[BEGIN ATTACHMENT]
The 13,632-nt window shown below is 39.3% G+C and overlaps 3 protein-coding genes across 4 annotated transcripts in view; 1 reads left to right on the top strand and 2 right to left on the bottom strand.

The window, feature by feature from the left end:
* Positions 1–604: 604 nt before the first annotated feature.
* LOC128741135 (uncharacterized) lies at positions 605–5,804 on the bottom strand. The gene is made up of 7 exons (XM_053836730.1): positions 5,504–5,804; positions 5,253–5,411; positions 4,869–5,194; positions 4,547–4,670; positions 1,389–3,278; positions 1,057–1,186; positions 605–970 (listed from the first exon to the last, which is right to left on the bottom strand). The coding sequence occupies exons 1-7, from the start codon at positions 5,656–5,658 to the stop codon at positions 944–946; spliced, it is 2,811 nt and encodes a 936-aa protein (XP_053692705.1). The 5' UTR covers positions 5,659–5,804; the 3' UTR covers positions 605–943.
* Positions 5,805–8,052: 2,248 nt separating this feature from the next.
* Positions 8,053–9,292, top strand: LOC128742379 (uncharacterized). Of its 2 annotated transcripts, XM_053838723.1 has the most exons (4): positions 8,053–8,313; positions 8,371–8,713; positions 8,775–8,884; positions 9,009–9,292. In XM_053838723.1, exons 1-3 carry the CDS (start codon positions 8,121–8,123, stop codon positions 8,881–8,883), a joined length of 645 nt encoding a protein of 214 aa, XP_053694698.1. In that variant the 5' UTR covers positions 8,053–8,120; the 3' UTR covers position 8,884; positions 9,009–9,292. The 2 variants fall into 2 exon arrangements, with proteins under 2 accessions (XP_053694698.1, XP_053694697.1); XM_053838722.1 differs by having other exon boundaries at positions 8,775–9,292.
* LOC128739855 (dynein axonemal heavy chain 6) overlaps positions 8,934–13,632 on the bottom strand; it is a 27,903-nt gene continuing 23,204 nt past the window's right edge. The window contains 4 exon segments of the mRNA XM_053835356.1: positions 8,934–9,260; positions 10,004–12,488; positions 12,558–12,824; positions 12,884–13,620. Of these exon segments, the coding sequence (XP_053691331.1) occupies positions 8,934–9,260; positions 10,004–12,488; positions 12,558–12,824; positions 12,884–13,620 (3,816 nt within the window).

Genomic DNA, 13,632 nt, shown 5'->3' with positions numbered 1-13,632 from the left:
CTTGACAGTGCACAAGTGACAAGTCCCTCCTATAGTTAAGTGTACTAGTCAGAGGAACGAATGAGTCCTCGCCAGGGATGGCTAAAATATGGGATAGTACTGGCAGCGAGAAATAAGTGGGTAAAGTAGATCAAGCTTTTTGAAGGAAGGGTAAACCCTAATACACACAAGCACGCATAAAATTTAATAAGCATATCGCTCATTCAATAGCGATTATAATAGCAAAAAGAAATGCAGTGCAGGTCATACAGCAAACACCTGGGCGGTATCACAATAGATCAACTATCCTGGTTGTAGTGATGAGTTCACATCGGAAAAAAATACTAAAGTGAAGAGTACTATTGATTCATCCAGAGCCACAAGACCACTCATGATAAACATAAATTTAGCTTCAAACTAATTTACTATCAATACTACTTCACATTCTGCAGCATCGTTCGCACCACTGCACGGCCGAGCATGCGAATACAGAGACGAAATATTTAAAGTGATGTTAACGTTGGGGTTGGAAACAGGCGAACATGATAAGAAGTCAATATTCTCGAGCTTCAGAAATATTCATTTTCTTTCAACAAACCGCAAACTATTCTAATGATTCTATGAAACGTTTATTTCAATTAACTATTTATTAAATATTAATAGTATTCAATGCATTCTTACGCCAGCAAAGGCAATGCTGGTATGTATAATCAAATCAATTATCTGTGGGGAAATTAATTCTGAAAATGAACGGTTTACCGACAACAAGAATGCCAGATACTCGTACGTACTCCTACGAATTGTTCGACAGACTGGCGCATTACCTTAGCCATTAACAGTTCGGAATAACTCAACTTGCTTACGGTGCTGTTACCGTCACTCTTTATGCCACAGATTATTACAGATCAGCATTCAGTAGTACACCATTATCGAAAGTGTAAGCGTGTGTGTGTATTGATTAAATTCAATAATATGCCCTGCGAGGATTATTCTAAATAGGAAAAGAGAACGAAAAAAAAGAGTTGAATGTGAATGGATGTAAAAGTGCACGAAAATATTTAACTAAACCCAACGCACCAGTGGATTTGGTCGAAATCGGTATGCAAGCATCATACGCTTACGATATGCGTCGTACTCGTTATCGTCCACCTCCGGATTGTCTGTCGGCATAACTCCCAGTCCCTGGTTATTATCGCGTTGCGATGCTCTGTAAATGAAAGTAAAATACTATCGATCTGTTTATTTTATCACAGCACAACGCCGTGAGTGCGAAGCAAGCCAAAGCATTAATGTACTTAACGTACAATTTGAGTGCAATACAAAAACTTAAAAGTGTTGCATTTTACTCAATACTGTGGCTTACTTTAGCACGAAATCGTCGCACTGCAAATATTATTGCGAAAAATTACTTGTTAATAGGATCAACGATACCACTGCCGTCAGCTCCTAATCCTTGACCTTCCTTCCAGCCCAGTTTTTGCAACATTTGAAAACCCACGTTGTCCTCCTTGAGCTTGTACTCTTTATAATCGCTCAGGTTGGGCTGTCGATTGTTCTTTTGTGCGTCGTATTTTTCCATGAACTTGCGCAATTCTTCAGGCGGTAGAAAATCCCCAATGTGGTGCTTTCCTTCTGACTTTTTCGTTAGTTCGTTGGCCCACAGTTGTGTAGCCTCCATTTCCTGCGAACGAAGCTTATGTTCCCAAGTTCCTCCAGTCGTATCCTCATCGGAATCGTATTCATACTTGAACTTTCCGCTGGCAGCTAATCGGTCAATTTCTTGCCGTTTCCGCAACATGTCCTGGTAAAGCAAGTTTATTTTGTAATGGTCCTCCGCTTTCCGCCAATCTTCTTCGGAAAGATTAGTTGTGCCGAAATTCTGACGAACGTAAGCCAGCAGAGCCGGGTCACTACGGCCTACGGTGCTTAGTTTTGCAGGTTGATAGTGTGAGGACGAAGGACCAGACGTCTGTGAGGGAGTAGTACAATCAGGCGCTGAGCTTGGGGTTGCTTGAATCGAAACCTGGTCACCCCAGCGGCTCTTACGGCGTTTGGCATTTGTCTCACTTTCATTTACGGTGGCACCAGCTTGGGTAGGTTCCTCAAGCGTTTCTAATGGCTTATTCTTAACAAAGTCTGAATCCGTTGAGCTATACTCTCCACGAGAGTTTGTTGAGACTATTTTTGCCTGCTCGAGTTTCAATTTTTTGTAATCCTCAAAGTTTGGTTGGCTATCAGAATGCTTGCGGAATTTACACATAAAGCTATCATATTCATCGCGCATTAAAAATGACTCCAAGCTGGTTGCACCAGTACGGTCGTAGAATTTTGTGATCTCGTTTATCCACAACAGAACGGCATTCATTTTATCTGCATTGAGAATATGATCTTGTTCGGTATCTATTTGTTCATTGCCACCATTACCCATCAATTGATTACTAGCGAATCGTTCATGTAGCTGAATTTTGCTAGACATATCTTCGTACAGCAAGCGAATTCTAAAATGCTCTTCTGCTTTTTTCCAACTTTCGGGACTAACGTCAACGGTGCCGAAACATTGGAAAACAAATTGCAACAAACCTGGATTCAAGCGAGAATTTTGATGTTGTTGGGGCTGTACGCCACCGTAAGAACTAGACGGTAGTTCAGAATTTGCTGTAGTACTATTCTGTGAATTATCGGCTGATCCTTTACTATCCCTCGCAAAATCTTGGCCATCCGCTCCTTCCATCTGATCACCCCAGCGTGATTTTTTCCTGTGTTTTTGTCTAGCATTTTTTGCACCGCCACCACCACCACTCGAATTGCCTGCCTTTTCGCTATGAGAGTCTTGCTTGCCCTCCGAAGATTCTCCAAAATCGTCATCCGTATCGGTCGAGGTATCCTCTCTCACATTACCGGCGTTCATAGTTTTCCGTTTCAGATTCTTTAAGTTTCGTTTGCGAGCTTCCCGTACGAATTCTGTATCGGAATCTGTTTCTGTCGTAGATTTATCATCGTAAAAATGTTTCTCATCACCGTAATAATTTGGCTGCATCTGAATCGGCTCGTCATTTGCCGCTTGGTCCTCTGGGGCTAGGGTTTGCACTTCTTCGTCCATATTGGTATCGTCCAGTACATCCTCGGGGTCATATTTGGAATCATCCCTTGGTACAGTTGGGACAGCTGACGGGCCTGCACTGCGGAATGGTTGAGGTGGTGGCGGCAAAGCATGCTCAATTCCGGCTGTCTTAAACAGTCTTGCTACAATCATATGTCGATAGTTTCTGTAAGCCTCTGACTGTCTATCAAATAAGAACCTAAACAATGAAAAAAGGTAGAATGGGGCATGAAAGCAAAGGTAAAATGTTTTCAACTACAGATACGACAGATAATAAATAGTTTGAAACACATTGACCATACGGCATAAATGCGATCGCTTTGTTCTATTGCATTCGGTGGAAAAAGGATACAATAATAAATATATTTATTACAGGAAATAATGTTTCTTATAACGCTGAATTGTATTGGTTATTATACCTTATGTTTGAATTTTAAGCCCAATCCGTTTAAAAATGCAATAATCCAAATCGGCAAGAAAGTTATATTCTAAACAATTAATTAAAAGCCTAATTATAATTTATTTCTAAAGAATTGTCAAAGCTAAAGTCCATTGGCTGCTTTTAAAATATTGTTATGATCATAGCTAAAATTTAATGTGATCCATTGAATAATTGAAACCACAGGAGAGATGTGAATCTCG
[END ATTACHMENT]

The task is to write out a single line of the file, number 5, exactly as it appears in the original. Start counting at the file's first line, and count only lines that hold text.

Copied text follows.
* Positions 5,805–8,052: 2,248 nt separating this feature from the next.